All of this is well-intentioned and good politics, and I applaud Gore for staying the course, despite the many roadblocks. But here’s the thing: in the midst of the PR campaign, the Gore crowd’s argument has devolved into a set of talking points, and those talking points are being used each and every time the subject comes up, regardless of whether the participants are raising the original “more research” complaint.

Dr. Lindzen is one example. Here is a scientist who agrees with most of the existing scientific models, but has done his own research, and is raising questions that challenge some of its findings. This is how science has evolved for centuries. Lindzen is either right, in which case the current scientific models should be modified, or he is wrong, in which case the scientists should disprove his conclusions based on the available evidence, and show him either how his data is incorrect or how he drew invalid conclusions from his data.

My conversation with Jeff, while not as high profile as the MIT professor and the former VP, is indicative of a second example. Like Lindzen, I also professed agreement with the current models. My questions are more political than scientific: given the current science, should we be going on TV from flood-ridden New Orleans in 2005 and telling the world that each hurricane season is going to be worse than the one before? Or, as I said in this post, should we be showing computer-generated video of major cities sinking beneath the ocean when future technological innovation could prevent this, despite the rising temperatures & water levels?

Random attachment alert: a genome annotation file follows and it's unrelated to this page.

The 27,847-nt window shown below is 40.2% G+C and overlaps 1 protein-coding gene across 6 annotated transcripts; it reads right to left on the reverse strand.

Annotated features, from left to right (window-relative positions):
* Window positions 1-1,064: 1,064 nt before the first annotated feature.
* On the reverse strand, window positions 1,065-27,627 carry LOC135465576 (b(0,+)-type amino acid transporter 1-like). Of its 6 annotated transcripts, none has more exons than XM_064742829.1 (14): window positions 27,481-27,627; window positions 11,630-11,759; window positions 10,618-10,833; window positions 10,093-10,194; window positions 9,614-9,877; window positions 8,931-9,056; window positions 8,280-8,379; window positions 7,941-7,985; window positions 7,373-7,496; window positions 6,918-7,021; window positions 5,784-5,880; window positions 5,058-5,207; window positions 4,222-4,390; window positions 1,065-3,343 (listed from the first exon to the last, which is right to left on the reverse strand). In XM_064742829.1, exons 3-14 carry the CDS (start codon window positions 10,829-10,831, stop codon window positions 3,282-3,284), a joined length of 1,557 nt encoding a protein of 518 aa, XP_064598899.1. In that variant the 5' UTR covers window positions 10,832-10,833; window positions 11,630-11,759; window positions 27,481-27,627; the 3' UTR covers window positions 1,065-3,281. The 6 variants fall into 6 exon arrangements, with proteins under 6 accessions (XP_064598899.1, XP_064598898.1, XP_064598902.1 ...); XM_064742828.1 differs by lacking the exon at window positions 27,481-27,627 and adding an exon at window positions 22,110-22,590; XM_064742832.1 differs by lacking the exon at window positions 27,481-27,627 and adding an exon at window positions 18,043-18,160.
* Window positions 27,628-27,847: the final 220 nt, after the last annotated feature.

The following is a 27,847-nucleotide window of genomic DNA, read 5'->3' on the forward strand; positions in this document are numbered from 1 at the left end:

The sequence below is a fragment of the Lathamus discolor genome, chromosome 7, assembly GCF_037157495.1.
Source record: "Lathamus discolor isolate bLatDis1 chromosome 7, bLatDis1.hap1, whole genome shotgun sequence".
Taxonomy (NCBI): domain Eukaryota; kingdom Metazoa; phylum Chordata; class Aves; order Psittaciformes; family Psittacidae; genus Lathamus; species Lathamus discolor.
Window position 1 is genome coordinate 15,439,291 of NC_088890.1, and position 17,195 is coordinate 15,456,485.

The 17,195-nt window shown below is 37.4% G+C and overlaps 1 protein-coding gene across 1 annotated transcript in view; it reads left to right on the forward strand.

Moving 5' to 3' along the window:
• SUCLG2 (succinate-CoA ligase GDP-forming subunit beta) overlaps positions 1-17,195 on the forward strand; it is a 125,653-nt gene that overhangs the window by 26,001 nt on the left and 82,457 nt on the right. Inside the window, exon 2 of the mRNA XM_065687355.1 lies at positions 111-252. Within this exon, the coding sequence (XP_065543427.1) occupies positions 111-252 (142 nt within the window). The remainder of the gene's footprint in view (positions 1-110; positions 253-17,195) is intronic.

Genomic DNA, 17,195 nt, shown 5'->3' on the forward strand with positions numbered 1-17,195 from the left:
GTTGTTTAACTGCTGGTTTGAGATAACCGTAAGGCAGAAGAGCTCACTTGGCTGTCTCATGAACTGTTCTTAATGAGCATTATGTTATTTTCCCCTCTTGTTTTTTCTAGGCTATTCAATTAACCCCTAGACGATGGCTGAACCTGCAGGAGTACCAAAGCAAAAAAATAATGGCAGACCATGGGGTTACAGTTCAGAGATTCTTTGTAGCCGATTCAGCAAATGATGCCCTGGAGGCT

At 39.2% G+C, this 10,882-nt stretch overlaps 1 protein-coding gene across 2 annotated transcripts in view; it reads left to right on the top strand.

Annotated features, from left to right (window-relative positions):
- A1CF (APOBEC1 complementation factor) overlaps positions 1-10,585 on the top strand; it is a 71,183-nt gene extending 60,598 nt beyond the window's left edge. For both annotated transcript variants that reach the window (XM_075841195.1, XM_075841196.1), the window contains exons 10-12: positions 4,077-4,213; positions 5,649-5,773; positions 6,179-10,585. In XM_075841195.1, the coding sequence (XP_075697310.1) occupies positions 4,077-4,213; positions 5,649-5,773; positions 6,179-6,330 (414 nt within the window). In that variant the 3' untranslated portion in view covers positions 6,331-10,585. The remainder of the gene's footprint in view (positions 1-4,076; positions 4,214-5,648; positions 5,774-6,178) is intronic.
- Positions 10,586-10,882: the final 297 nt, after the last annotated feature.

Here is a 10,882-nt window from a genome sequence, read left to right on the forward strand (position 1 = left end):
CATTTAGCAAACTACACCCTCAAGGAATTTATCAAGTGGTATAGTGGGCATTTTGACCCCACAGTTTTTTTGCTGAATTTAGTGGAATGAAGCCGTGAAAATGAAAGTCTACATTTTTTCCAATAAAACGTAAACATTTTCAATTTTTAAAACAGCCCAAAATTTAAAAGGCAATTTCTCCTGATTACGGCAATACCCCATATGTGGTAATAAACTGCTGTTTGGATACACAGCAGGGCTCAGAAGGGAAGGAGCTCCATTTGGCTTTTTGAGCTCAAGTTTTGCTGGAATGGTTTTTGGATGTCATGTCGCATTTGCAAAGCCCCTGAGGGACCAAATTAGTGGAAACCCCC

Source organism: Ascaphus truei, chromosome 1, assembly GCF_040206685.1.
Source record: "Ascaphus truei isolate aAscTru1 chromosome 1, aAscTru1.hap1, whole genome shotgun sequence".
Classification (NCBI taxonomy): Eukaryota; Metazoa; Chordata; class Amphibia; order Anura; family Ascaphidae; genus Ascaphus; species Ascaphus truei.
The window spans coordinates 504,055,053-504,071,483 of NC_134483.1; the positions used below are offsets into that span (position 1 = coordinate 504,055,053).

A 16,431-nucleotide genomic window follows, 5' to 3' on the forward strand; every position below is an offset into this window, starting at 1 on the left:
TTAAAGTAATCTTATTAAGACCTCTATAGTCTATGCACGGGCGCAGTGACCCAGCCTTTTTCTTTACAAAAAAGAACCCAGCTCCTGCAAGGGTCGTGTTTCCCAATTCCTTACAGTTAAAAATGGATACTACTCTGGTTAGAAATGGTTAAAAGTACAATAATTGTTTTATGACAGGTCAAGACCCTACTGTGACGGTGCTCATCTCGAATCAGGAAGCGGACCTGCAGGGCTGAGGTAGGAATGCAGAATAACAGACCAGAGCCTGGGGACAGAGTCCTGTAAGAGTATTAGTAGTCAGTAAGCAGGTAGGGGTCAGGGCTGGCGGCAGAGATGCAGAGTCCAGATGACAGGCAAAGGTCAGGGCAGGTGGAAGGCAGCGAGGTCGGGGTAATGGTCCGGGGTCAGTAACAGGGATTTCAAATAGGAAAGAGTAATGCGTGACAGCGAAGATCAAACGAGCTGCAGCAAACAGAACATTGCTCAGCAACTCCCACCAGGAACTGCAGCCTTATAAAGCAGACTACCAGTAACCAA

In both of these cases, no one is trying to unfairly discredit the existing science, no one is calling for “more research,” and no one is seeking delays in taking action. These are the tactics for which the talking points were (appropriately) developed, but they are not present here. Instead, it seems like the Gore crowd has taken up a position, rather than an opinion, and is now committed to defending that position from all detractors. They seem concerned that a single valid point that deviates from the original conclusion would destroy 100% of their credibility and render their cause ineffective.

Given the odds of being 100% right about anything as far reaching as global warming, this strikes me as a dangerous strategy, and one that will ultimately harm the cause in the long haul.

Categories: Political Rantings | 4 Comments »